Keeping Your Temper In Check
I’m temporarily a single mom while my husband is off to Morocco to visit his family. Like I wrote before, I am at awe with single moms right now. I completely sympathize with moms whose husbands are away frequently on travel, or moms whose husbands are away on a tour of military duty. For me, it’s only a short stint for me, but boy, has it been HARD.
When my 7 mo. old gets fussy in the evenings, there’s no Dad to take over soothing her. When I wake up groggy in the mornings because she woke me up demanding to nurse every 2-3 hours at night, Dad isn’t there to take over and let me sleep in for a little while. There are no extra hands to haul the stroller or baby bag while I grab all 20 lbs. of her from the car seat when I make a grocery run.
It’s been stressful, and I have to admit I struggled with my temper a few times. They were short-lived, and thank God she won’t remember my shout of “What are you crying about!”. I’m very ashamed that I struggle so much with my temper, but also feel proud that I don’t let it overpower me. I am adamant that I never raise a hand against my daughter, and this is especially difficult for me, coming from a home that practiced corporal punishment even at an early age. In short, shouting, spanks, loss of temper was modeled for me and I don’t want that legacy passed down to my daughter.
The debate continues of course as to whether corporal punishment is an acceptable way of discipline, but I’m not talking about discipline here. I’m talking to mothers and even fathers out there, who’re gritting their teeth as the continuous whine or cry of their inconsolable child grates on their last nerve. They feel themselves about to literally lose it. It’s an innocent baby, toddler, child, but yet they can’t seem to see past the hours of crying they’ve had to endure, or the hours of crying they see still ahead. The stress of caring for an inconsolable child only gets worse when added to the daily stress called life: stress at jobs, everything seemingly going wrong in the course of the day, receiving bad news…it’s a sad fact that the most innocent member of the family sometimes gets the brunt of all that frustration.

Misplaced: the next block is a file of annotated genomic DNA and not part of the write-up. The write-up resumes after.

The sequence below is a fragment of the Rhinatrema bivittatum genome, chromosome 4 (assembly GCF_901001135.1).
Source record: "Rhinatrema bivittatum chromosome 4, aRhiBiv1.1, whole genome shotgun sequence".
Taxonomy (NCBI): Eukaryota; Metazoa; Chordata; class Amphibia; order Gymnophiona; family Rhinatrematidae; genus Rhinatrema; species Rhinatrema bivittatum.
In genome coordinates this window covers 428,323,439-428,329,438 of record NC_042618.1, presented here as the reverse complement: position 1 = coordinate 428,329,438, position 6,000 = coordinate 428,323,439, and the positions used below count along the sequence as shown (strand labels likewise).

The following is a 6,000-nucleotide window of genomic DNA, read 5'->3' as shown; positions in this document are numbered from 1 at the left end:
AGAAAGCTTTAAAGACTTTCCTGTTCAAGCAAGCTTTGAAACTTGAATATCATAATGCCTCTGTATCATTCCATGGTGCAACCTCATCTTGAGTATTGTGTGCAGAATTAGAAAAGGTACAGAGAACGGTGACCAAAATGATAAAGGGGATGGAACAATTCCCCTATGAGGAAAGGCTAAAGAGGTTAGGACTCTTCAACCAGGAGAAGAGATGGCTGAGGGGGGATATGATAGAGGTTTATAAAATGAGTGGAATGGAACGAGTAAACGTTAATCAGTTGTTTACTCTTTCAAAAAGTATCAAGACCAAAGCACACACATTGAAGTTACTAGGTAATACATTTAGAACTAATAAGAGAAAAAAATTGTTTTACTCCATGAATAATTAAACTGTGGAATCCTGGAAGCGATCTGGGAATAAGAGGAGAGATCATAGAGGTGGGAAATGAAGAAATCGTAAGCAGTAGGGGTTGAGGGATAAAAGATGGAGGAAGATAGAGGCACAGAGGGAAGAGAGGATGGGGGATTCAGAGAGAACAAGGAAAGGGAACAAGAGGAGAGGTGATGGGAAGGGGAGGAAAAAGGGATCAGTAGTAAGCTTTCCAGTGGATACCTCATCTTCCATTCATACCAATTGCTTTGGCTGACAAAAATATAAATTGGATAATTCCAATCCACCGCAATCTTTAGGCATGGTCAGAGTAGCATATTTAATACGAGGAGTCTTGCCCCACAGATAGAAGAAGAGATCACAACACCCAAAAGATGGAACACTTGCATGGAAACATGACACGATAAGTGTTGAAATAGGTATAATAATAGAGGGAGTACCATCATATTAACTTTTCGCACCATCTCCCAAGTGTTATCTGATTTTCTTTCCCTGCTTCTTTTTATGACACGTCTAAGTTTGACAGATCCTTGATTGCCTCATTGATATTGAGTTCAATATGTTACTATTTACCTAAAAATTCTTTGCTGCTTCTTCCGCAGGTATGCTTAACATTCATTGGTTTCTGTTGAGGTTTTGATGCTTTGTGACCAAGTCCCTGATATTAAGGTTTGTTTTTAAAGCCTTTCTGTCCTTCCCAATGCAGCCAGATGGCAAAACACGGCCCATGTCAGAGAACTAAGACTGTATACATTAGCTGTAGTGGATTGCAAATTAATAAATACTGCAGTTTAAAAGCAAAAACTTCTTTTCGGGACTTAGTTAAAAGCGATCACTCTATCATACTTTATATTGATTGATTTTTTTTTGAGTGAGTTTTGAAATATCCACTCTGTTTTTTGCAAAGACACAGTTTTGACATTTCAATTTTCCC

What you — we — as parents need to remember is that yelling at your baby, spanking them or worse, shaking them, is a manifestation of your anger. It has nothing to do with your baby. There is no resolution to the stress, and definitely their cries will just get worse. You’re basically kicking yourself while you’re down, and going down a slippery road to a dead end where you may just find yourself regretfully, irrevocably hurting the most precious thing in your life.
I need to remember this as well. I remind myself of this every time I feel my anger flaring because my baby is crying yet again for no apparent reason. She has a reason. She may not be able to voice them yet but she does. She’s uncomfortable, hurting, sad, irritated, upset and it is my most sacred job as her mother to retain her trust in me. That I try my best to comfort her. That I not add to her distress. That I care.
To keep my temper in check I do the following:
- Mentally talk myself out of the anger and remind myself that there is no solution in anger. I also remind myself of my daughter’s innocence…she is not doing this on purpose!
- Leave her and walk away. I have closed the door to her bedroom, gone to another part of the house and closed the door there too.
- Vent frustration in another manner. Yes, I’ve gone to a room to scream my head off. Once that’s done, I feel ridiculous that I was so frustrated in the first place and feel much more clear-headed.
- Get out of the house. I strap her in the car and we go for a ride. Thirty minutes later, she’s conked out in the back seat.
- Walk her around the neighborhood, or at a mall; anywhere there are a lot of new things for her to look at. She’s a social one. She loves new things, new places, new people.
- Play her favorite music. Her favorite is still Bubbly by Colby Caillat.
- Combine them! When one doesn’t work, keep trying another. Or try them in combination. For example, I’ve driven her around with her favorite song playing in the CD player.
I would love other suggestions.
P.S. Her Dad comes home in two day. Can’t wait. 🙂
Important Note: No matter how angry you get with a baby, you MUST NEVER SHAKE THEM. This type of shaking may create a whiplash motion and can be fatal for babies because of their delicate neck control. Even when not fatal, it can result in major neurological damage.